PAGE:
From: Garrett Smith on
Matt Kruse wrote:
> On Feb 2, 12:23 pm, Thomas 'PointedEars' Lahn <PointedE...(a)>
> wrote:


>> Therefore, the following should work with both implementations:
>> var myBigBlob = (<foo><![CDATA[
>> ...
>> ]]></foo>).toString();
> Did you try it? It doesn't work.

A SyntaxError should be expected, right?

In Chrome I get the error:
Refused to execute a JavaScript script. Source code of script found
within request.

Tracemonkey/Spidermonkey parses the XML and executes the code. It fails
to correctly produce a syntax error, as specified in Ecma-357, and fails
on that account.
comp.lang.javascript FAQ:
From: Thomas 'PointedEars' Lahn on
Lasse Reichstein Nielsen wrote:

> Thomas 'PointedEars' Lahn <PointedEars(a)> writes:
>> Then I am at a loss to explain why it breaks in Chrome, unless V8 would
>> not support E4X.
> It doesn't.

I have since found a Chrome package for Debian and can confirm
it for its V8.

> Nor does SquirrelFish, Trident or Carakan (so far).

By contrast, Trident is not a script engine. But JScript 5.x does not
support E4X, indeed.

> E4X is, afaik, only implemented by Mozilla and Adobe.


> And XML sucks, so I hope it stays that way! :)
> /L 'If you are writing XML by hand, you are doing something wrong!'

You are joking, right?

var bugRiddenCrashPronePieceOfJunk = (
navigator.userAgent.indexOf('MSIE 5') != -1
&& navigator.userAgent.indexOf('Mac') != -1
) // Plone, register_function.js:16
From: Lasse Reichstein Nielsen on
Thomas 'PointedEars' Lahn <PointedEars(a)> writes:

> Lasse Reichstein Nielsen wrote:

> By contrast, Trident is not a script engine. But JScript 5.x does not
> support E4X, indeed.

Ah, yes. JScript ofcourse.

>> /L 'If you are writing XML by hand, you are doing something wrong!'
> You are joking, right?

No, not really.
XML is needlessly verbose and yet not very readable. It's fine for
interoperability between systems, as a serialization format for
structured data. It's the least common denominator of structured
serialization formats. But writing it by hand, or even just editing,
should only be done for debugging purposes. At all other times, use
an editor that actually understands the data being edited, and create
the XML from that.
And that's just for plain XML. If it has to match a schema too, it
just got even easier to make an editing mistake.

Lasse Reichstein Holst Nielsen
'Javascript frameworks is a disruptive technology'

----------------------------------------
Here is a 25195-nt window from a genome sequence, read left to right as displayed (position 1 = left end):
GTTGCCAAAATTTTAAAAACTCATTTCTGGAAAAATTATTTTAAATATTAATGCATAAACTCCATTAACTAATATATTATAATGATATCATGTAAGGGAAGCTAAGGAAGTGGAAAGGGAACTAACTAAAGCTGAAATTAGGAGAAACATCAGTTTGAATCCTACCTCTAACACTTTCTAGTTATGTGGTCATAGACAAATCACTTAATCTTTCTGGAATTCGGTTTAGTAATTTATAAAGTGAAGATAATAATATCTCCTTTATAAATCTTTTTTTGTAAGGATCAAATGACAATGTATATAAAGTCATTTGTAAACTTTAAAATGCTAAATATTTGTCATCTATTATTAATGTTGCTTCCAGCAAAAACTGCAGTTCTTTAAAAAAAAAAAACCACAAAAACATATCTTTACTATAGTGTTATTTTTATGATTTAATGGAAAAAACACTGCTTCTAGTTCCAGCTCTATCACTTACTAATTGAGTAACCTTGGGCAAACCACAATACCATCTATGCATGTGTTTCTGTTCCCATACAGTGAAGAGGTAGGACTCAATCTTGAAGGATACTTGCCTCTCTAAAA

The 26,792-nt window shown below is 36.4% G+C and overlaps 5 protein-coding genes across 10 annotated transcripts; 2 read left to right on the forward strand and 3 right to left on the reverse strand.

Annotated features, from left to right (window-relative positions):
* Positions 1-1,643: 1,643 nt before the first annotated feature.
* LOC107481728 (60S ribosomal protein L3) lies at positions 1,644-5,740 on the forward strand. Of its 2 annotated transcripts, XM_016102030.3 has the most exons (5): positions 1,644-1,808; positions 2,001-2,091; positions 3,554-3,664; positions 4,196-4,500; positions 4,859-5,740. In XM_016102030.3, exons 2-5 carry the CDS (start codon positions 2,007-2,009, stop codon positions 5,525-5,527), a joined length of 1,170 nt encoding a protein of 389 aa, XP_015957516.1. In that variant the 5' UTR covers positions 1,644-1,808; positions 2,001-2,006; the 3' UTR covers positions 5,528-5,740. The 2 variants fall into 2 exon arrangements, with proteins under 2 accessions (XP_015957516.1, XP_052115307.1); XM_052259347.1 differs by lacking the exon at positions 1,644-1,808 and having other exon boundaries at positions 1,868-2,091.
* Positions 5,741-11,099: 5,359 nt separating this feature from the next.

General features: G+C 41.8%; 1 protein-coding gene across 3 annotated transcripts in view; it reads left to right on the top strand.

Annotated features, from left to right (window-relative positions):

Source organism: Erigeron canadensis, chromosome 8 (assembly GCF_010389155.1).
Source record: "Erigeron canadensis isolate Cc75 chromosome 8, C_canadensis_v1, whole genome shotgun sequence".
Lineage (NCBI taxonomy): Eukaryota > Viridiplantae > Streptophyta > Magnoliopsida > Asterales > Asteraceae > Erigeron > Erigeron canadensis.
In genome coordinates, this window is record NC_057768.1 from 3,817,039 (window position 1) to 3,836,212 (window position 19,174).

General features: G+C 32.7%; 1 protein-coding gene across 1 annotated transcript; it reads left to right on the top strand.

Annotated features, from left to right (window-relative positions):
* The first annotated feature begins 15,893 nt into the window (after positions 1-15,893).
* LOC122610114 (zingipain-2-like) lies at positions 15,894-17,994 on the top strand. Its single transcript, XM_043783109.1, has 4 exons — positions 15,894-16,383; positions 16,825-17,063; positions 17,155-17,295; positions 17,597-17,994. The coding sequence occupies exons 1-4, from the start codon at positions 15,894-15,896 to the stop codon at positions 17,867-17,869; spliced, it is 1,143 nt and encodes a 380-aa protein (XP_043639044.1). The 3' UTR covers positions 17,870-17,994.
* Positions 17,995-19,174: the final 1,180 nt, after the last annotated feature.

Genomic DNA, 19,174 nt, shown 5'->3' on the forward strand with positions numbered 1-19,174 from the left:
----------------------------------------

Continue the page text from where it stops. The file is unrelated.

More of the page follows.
From: "Michael Haufe ("TNO")" on
On Feb 2, 12:23 pm, Thomas 'PointedEars' Lahn <PointedE...(a)>

> The syntax you have used to date apparently makes use of a bug in Gecko's
> ECMAScript for XML (E4X, ECMA-357) implementation.  V8 breaks on this
> syntax because syntactically valid ECMAScript for XML is expected, and `<>'
> is not well-formed XML:

"<>"..."</>" is an XMLList initializer described under ECMA-357
section 11.1.5, so I don't see how its a bug.
From: Stefan Weiss on
On 02/02/10 16:47, Matt Kruse wrote:
> In my Greasemonkey code written specifically for Firefox, I use this
> "heredoc" syntax a lot:
> var myBigBlob = (<><![CDATA[
> ... insert a bunch of free-form text here ...
> ]]></>).toString();
> Now that Chrome offers built-in Greasemonkey support, I'd like to
> support it as well, but it breaks on this syntax.
> Does anyone know of a better method that will work in both browsers?

Sorry, I don't. I've always wondered why multi-line string literals
aren't possible in JavaScript. AFAICS, there's nothing ambiguous about
this syntax:

var heredoc = "I am a multi-line
string; I end when the tokenizer
sees a double quote";

This is standard practice in many other programming languages. Maybe ES4
had something like this in the queue, but with ES5 geared towards
backwards compatibility, we probably won't see it for a long time.

The two usual workarounds are

var str = "I wish\n"
+ "I was\n"
+ "a multi-line string";


var str = "I am the closest thing\
to multi-line strings that we can get\
with JavaScript";

I don't know how well supported the second version is. At least the
first version will can optimized into a single string when it's
processed with a minimizer.